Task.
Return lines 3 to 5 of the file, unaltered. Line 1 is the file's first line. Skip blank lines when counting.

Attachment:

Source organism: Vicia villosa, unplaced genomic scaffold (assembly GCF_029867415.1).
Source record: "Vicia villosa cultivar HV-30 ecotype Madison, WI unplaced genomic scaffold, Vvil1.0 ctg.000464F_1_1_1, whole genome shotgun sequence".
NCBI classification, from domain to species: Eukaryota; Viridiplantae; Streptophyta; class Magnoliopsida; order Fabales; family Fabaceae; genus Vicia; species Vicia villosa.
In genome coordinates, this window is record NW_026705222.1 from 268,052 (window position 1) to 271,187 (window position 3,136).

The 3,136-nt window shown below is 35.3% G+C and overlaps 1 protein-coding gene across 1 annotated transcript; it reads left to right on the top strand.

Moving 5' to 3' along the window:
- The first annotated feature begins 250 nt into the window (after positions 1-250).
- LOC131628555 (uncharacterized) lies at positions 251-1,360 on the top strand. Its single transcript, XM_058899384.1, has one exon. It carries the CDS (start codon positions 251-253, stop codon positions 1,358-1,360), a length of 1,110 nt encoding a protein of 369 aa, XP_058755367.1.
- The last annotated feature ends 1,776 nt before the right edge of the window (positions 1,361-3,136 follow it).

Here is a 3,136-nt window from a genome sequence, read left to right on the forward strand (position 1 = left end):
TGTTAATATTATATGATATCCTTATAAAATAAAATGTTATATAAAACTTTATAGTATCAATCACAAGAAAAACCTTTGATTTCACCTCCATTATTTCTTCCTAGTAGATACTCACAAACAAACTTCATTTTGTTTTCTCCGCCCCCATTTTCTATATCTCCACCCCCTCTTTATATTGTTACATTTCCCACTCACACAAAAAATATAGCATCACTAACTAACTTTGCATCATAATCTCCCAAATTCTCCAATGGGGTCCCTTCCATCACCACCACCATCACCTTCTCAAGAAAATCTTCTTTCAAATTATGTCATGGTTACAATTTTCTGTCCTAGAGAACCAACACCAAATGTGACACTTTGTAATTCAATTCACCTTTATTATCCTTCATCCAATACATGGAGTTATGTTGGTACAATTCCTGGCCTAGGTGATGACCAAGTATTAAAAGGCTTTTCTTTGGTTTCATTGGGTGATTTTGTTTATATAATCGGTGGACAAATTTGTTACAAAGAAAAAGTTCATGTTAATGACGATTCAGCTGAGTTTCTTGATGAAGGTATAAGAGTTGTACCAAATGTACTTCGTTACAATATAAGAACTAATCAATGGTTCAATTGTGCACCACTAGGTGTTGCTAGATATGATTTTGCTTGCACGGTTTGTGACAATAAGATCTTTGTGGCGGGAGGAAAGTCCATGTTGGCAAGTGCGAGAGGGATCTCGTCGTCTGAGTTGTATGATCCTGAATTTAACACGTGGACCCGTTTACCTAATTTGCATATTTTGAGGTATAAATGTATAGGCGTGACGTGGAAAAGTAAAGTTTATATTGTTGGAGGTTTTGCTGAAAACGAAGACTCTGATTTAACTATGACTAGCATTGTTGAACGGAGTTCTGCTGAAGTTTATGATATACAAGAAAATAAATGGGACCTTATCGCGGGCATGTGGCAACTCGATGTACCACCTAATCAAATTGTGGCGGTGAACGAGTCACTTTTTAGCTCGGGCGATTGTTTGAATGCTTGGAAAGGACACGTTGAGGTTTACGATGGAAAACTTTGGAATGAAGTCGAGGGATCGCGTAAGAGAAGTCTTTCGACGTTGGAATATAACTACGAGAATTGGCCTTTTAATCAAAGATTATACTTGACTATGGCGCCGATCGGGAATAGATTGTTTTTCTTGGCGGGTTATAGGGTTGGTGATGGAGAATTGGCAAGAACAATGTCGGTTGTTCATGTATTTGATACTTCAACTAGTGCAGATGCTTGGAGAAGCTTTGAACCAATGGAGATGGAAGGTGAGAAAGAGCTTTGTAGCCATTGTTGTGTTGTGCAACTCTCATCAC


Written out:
NCBI classification, from domain to species: Eukaryota; Viridiplantae; Streptophyta; class Magnoliopsida; order Fabales; family Fabaceae; genus Vicia; species Vicia villosa.
In genome coordinates, this window is record NW_026705222.1 from 268,052 (window position 1) to 271,187 (window position 3,136).

The 3,136-nt window shown below is 35.3% G+C and overlaps 1 protein-coding gene across 1 annotated transcript; it reads left to right on the top strand.